Social psychologists believe that a person's behavior changes as a function of their environment. A businessman giving a presentation in a corporate board room may behave in a prim, rigid manner, for example, however that same person may be uninhibited and boisterous on the streets of New Orleans during Mardi Gras. Because their scope is so large, social psychologists are commonly employed by colleges, universities, laboratories, nonprofit organizations and private companies in a number of diverse roles.
Many social psychologists working in a corporate setting consult for market research departments. In this role, the social psychologist conducts focus groups, testing a consumer's response to different variables, such as the gender of the announcer, the atmosphere in which the commercial is shot and the time slot in which it's aired. In this role, social psychologists use their knowledge on the basic tenets of social psychology, review current literature and conduct their own observations. They are responsible for encouraging a company to make fact-based decisions.
Social psychologists are adept at collecting and analyzing data. In an academic environment, they conduct "pure research," which adds to the body of knowledge in social psychology, rather than having a specific consumer application. Original research includes studying diverse subjects such as what environmental variables contribute to people falling in love, how social factors contribute to prejudice or how stereotypes change based on the your geographical location. Social psychology is a competitive field and successful job candidates must have a record of publishing research in respected peer-review journals.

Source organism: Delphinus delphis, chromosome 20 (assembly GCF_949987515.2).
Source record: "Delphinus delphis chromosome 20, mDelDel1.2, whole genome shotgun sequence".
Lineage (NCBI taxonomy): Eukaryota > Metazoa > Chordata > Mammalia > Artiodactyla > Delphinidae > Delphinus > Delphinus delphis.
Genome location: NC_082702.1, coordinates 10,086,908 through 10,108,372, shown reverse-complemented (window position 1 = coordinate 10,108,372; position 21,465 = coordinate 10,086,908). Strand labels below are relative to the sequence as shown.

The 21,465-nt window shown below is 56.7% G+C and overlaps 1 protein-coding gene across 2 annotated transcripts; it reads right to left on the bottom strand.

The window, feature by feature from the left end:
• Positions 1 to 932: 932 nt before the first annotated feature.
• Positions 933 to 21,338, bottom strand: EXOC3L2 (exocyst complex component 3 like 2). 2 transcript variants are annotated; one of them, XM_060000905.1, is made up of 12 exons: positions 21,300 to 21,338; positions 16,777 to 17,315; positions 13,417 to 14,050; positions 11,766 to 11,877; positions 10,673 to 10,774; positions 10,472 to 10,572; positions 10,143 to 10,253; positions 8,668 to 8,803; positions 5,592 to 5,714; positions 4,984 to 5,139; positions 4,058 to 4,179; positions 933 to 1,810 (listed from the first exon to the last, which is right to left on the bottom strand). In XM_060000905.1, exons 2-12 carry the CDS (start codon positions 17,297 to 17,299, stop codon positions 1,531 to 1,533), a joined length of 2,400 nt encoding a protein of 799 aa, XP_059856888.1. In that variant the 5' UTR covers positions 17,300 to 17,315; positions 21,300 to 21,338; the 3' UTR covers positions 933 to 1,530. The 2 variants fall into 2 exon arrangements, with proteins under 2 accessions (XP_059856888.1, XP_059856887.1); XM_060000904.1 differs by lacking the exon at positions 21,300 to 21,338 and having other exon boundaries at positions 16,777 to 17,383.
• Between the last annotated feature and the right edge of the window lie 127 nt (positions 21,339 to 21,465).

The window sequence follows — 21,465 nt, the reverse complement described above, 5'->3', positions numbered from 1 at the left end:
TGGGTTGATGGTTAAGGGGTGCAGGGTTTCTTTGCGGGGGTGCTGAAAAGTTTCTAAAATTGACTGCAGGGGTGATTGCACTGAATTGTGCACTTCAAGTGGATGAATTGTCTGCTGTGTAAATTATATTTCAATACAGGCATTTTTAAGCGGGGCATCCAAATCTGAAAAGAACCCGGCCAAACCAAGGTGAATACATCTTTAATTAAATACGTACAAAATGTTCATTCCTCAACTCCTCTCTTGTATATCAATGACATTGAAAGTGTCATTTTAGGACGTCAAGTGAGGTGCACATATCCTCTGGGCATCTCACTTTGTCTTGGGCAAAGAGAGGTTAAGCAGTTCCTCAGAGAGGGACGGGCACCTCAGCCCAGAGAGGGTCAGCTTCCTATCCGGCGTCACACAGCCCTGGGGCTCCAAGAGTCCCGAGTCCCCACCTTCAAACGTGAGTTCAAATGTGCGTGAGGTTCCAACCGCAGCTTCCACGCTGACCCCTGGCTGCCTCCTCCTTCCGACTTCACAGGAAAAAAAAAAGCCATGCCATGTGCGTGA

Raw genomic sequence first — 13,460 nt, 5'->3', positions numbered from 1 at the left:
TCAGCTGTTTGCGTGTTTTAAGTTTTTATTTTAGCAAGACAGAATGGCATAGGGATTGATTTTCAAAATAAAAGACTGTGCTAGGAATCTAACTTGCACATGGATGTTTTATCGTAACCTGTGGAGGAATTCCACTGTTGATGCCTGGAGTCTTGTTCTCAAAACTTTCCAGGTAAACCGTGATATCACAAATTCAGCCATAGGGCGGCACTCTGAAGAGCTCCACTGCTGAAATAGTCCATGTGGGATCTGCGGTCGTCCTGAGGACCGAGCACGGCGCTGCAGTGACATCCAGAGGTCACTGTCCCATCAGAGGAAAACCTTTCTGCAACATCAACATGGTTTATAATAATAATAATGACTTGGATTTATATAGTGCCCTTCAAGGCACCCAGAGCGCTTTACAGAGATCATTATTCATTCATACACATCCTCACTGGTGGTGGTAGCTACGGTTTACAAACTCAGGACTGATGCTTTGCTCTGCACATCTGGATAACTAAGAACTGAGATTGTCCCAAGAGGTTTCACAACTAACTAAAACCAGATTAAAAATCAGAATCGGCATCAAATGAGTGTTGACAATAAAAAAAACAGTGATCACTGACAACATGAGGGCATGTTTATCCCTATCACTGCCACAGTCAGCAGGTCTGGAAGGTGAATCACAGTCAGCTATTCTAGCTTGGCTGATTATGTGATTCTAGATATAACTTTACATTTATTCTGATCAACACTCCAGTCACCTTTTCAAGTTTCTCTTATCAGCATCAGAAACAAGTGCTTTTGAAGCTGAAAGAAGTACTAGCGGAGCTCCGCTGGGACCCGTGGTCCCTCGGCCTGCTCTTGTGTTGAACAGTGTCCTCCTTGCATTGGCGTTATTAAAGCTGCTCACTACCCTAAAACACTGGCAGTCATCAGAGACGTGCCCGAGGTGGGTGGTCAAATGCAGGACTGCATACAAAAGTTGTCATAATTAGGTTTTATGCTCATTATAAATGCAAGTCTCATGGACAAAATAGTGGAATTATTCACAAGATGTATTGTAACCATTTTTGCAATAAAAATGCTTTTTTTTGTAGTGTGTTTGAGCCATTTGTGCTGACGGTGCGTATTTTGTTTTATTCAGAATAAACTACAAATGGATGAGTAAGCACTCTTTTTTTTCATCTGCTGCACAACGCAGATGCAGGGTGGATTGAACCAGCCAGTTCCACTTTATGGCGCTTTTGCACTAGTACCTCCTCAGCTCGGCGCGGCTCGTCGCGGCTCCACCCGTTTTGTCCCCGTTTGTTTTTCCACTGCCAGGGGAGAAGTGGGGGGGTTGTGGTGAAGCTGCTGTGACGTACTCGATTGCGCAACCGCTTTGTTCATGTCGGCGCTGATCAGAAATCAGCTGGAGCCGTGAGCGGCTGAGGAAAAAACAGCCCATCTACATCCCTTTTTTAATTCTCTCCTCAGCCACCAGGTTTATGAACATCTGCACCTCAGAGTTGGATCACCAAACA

Social psychologists teach at colleges, universities, to colleagues and to customers. At the university level, a professor would typically teach graduate and undergraduate level courses, both in social psychology and in general psychology. A typical load for an assistant professor, which is an entry-level position, is teaching two undergraduate courses per quarter, as well as mentoring students. In addition, they present research papers at professional conferences. In the business world, social psychology jargon is translated into layperson's terms the target audience will understand.
Social psychologists work on pretrial, civil and criminal cases. Some focus their efforts on selecting jurors most likely to be sympathetic to a defendant, while others focus on selecting which jurors are the best to strike. Regardless of which angle they take, the social psychologist attempts to predict a person's sympathies based on the environment in which he lives. Outside the realm of jury selection, social psychologists who are trial consultants spend their days listening to witnesses, preparing exhibits to demonstrate different concepts to the court, or helping defense attorneys develop effective trial strategies.